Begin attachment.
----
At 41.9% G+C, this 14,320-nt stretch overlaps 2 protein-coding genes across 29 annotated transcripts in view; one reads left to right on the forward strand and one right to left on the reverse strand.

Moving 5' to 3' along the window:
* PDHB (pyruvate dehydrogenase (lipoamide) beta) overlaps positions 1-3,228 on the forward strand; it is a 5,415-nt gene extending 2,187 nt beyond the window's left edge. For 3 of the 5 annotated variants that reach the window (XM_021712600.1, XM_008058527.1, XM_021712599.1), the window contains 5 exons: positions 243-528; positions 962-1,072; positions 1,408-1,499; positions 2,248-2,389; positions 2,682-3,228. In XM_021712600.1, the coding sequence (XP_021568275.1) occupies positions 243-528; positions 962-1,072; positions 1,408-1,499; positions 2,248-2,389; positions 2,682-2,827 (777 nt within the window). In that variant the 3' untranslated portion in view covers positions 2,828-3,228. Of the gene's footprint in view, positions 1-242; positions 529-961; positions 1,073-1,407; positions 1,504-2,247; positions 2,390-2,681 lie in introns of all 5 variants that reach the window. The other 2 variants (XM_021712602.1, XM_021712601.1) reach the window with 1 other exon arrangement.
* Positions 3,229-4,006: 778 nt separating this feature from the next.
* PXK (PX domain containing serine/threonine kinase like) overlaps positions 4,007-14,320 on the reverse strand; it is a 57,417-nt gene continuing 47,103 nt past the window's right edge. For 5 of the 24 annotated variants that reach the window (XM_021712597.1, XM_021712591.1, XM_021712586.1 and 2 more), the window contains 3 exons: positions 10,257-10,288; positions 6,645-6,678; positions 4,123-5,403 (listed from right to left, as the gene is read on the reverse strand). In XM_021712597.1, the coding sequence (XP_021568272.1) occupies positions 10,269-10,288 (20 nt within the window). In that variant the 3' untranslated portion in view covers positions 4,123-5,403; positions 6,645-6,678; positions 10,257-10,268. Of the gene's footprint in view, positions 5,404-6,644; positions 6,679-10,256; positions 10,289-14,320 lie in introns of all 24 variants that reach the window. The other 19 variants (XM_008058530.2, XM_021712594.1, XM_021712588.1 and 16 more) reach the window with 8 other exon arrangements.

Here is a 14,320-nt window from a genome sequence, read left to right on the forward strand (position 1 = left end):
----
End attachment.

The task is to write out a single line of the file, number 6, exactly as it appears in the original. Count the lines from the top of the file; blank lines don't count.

Here is a 14,320-nt window from a genome sequence, read left to right on the forward strand (position 1 = left end):